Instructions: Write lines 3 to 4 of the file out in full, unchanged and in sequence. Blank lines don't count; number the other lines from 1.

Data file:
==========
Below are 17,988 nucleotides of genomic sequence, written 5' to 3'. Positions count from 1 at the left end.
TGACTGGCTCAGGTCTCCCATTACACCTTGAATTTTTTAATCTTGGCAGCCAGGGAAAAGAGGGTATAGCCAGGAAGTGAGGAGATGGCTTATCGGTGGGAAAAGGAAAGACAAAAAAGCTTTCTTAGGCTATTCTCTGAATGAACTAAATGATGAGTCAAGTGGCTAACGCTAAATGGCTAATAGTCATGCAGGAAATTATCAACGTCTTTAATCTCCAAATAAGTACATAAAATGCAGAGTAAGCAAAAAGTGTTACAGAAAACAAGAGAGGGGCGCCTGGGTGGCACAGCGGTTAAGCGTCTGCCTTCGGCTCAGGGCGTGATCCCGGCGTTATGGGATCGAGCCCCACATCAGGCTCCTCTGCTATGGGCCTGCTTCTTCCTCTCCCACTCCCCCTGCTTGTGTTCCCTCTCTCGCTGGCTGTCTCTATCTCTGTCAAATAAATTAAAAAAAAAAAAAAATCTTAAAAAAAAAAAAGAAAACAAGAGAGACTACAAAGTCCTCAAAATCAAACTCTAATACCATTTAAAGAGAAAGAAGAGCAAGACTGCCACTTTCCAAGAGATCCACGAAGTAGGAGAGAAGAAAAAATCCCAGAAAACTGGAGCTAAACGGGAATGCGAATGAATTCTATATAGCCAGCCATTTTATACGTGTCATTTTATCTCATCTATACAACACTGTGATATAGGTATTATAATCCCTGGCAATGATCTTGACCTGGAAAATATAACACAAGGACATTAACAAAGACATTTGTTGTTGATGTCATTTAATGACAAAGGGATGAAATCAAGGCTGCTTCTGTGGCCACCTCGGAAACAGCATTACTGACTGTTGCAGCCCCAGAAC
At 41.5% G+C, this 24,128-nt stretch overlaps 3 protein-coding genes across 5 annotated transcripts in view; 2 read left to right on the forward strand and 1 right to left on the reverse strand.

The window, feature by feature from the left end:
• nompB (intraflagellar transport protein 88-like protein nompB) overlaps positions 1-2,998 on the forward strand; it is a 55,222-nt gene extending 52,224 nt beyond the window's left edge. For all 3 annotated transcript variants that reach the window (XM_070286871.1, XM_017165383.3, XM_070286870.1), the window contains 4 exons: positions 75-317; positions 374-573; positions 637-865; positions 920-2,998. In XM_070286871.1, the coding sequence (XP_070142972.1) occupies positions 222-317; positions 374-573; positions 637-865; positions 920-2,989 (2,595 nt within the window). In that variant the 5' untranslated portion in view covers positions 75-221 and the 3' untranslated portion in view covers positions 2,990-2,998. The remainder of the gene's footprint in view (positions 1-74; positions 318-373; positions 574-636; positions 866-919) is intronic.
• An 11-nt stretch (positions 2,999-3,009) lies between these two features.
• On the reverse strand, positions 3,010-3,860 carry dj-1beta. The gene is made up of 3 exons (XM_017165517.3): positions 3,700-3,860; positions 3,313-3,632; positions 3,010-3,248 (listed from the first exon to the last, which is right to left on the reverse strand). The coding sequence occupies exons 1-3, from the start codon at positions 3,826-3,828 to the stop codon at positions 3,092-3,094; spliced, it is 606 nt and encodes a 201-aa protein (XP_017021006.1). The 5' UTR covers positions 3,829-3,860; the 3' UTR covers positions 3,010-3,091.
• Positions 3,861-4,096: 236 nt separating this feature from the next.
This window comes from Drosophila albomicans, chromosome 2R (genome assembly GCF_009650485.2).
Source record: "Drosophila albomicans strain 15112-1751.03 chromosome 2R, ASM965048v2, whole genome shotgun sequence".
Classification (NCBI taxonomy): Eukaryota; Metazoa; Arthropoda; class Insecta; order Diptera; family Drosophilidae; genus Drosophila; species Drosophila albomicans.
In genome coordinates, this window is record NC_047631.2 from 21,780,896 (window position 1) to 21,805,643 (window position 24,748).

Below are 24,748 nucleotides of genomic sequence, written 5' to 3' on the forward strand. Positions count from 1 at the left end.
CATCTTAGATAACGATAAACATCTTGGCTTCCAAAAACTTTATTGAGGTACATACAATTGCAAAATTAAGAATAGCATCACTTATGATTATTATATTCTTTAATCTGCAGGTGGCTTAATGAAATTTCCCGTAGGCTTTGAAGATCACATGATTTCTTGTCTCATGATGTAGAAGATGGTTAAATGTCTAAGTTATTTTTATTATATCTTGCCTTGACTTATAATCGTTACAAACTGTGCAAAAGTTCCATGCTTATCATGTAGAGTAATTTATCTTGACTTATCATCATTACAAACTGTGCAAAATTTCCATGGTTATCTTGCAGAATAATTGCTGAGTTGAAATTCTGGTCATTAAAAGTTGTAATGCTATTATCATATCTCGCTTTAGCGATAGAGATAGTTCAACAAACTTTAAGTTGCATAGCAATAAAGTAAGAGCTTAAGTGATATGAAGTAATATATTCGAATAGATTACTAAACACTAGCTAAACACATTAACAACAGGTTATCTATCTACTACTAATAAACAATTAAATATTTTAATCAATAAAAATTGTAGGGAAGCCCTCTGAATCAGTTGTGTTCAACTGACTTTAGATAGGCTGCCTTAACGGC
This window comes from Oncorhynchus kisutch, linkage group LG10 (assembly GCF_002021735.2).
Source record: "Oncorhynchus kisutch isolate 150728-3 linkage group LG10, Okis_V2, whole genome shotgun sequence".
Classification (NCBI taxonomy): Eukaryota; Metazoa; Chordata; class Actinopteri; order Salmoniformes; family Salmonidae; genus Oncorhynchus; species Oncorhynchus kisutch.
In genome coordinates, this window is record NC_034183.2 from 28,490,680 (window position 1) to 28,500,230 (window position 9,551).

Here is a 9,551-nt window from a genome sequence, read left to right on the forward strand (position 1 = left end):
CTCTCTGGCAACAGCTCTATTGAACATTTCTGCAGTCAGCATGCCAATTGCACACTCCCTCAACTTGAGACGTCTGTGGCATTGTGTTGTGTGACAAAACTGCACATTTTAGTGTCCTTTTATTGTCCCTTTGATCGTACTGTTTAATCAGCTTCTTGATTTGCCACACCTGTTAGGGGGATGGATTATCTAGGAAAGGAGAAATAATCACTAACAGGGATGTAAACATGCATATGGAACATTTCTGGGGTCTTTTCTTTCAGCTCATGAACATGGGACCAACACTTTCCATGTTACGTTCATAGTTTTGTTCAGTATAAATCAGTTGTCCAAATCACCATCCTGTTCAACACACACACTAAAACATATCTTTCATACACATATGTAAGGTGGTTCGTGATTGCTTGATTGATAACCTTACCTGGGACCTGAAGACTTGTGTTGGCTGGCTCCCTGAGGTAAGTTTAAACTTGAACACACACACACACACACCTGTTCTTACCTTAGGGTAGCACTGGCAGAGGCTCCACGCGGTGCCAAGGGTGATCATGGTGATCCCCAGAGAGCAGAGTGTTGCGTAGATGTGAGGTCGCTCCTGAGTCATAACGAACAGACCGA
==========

At 41.5% G+C, this 24,128-nt stretch overlaps 3 protein-coding genes across 5 annotated transcripts in view; 2 read left to right on the forward strand and 1 right to left on the reverse strand.

The window, feature by feature from the left end: